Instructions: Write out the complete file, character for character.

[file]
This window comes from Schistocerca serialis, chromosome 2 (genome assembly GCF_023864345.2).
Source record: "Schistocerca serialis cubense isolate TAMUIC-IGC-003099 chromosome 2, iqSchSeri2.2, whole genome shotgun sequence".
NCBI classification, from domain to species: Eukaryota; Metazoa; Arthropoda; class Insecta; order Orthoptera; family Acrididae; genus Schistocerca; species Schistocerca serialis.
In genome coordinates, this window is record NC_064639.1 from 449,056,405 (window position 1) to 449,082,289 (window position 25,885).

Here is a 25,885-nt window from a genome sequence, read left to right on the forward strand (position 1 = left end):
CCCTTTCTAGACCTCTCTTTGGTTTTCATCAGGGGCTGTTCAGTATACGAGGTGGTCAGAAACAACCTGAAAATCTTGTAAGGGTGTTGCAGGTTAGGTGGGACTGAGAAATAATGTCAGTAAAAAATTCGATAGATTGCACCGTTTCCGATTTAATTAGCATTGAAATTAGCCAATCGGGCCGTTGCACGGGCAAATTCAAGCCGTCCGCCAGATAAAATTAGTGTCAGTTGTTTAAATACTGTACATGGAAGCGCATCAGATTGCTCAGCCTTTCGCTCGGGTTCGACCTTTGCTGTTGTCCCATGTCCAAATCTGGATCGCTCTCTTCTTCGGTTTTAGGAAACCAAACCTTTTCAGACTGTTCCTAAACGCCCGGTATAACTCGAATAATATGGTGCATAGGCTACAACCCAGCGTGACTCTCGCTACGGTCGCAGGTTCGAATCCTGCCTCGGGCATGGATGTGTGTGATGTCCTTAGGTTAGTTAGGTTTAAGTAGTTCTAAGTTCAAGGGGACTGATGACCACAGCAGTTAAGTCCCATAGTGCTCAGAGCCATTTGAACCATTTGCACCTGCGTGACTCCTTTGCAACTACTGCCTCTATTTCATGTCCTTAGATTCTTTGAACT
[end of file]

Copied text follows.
This window comes from Schistocerca serialis, chromosome 2 (genome assembly GCF_023864345.2).
Source record: "Schistocerca serialis cubense isolate TAMUIC-IGC-003099 chromosome 2, iqSchSeri2.2, whole genome shotgun sequence".
NCBI classification, from domain to species: Eukaryota; Metazoa; Arthropoda; class Insecta; order Orthoptera; family Acrididae; genus Schistocerca; species Schistocerca serialis.
In genome coordinates, this window is record NC_064639.1 from 449,056,405 (window position 1) to 449,082,289 (window position 25,885).

Here is a 25,885-nt window from a genome sequence, read left to right on the forward strand (position 1 = left end):
CCCTTTCTAGACCTCTCTTTGGTTTTCATCAGGGGCTGTTCAGTATACGAGGTGGTCAGAAACAACCTGAAAATCTTGTAAGGGTGTTGCAGGTTAGGTGGGACTGAGAAATAATGTCAGTAAAAAATTCGATAGATTGCACCGTTTCCGATTTAATTAGCATTGAAATTAGCCAATCGGGCCGTTGCACGGGCAAATTCAAGCCGTCCGCCAGATAAAATTAGTGTCAGTTGTTTAAATACTGTACATGGAAGCGCATCAGATTGCTCAGCCTTTCGCTCGGGTTCGACCTTTGCTGTTGTCCCATGTCCAAATCTGGATCGCTCTCTTCTTCGGTTTTAGGAAACCAAACCTTTTCAGACTGTTCCTAAACGCCCGGTATAACTCGAATAATATGGTGCATAGGCTACAACCCAGCGTGACTCTCGCTACGGTCGCAGGTTCGAATCCTGCCTCGGGCATGGATGTGTGTGATGTCCTTAGGTTAGTTAGGTTTAAGTAGTTCTAAGTTCAAGGGGACTGATGACCACAGCAGTTAAGTCCCATAGTGCTCAGAGCCATTTGAACCATTTGCACCTGCGTGACTCCTTTGCAACTACTGCCTCTATTTCATGTCCTTAGATTCTTTGAACT